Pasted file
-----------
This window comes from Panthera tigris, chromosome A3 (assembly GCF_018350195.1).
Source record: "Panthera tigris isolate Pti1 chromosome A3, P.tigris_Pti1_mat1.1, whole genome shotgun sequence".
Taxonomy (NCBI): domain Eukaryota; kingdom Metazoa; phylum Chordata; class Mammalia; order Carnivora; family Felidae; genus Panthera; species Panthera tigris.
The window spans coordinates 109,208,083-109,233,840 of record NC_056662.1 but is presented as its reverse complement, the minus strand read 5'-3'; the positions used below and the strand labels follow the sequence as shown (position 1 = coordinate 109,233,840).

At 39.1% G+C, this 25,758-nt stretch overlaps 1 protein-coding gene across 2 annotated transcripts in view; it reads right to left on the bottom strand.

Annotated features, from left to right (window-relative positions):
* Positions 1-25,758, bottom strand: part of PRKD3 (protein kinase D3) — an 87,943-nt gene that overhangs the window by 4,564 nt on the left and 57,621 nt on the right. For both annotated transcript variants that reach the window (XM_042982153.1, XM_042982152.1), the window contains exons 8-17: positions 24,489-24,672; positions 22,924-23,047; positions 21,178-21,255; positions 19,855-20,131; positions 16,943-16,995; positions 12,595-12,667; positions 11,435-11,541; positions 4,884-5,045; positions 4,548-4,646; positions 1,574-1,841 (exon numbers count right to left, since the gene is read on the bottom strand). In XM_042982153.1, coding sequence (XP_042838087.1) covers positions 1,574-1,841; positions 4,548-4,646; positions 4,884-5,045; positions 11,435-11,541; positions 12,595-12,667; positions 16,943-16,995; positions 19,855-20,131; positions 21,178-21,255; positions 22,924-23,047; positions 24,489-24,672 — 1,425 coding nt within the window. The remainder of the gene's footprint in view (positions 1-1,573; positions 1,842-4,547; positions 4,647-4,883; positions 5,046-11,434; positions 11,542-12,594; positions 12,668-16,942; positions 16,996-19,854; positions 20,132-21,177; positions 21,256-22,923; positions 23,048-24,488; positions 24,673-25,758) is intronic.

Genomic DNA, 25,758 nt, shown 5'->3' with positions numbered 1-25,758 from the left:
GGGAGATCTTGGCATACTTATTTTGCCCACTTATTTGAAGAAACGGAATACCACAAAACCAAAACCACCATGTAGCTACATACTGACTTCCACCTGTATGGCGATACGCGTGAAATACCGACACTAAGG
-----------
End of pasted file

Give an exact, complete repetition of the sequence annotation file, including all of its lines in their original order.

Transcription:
This window comes from Panthera tigris, chromosome A3 (assembly GCF_018350195.1).
Source record: "Panthera tigris isolate Pti1 chromosome A3, P.tigris_Pti1_mat1.1, whole genome shotgun sequence".
Taxonomy (NCBI): domain Eukaryota; kingdom Metazoa; phylum Chordata; class Mammalia; order Carnivora; family Felidae; genus Panthera; species Panthera tigris.
The window spans coordinates 109,208,083-109,233,840 of record NC_056662.1 but is presented as its reverse complement, the minus strand read 5'-3'; the positions used below and the strand labels follow the sequence as shown (position 1 = coordinate 109,233,840).

At 39.1% G+C, this 25,758-nt stretch overlaps 1 protein-coding gene across 2 annotated transcripts in view; it reads right to left on the bottom strand.

Annotated features, from left to right (window-relative positions):
* Positions 1-25,758, bottom strand: part of PRKD3 (protein kinase D3) — an 87,943-nt gene that overhangs the window by 4,564 nt on the left and 57,621 nt on the right. For both annotated transcript variants that reach the window (XM_042982153.1, XM_042982152.1), the window contains exons 8-17: positions 24,489-24,672; positions 22,924-23,047; positions 21,178-21,255; positions 19,855-20,131; positions 16,943-16,995; positions 12,595-12,667; positions 11,435-11,541; positions 4,884-5,045; positions 4,548-4,646; positions 1,574-1,841 (exon numbers count right to left, since the gene is read on the bottom strand). In XM_042982153.1, coding sequence (XP_042838087.1) covers positions 1,574-1,841; positions 4,548-4,646; positions 4,884-5,045; positions 11,435-11,541; positions 12,595-12,667; positions 16,943-16,995; positions 19,855-20,131; positions 21,178-21,255; positions 22,924-23,047; positions 24,489-24,672 — 1,425 coding nt within the window. The remainder of the gene's footprint in view (positions 1-1,573; positions 1,842-4,547; positions 4,647-4,883; positions 5,046-11,434; positions 11,542-12,594; positions 12,668-16,942; positions 16,996-19,854; positions 20,132-21,177; positions 21,256-22,923; positions 23,048-24,488; positions 24,673-25,758) is intronic.

Genomic DNA, 25,758 nt, shown 5'->3' with positions numbered 1-25,758 from the left:
GGGAGATCTTGGCATACTTATTTTGCCCACTTATTTGAAGAAACGGAATACCACAAAACCAAAACCACCATGTAGCTACATACTGACTTCCACCTGTATGGCGATACGCGTGAAATACCGACACTAAGG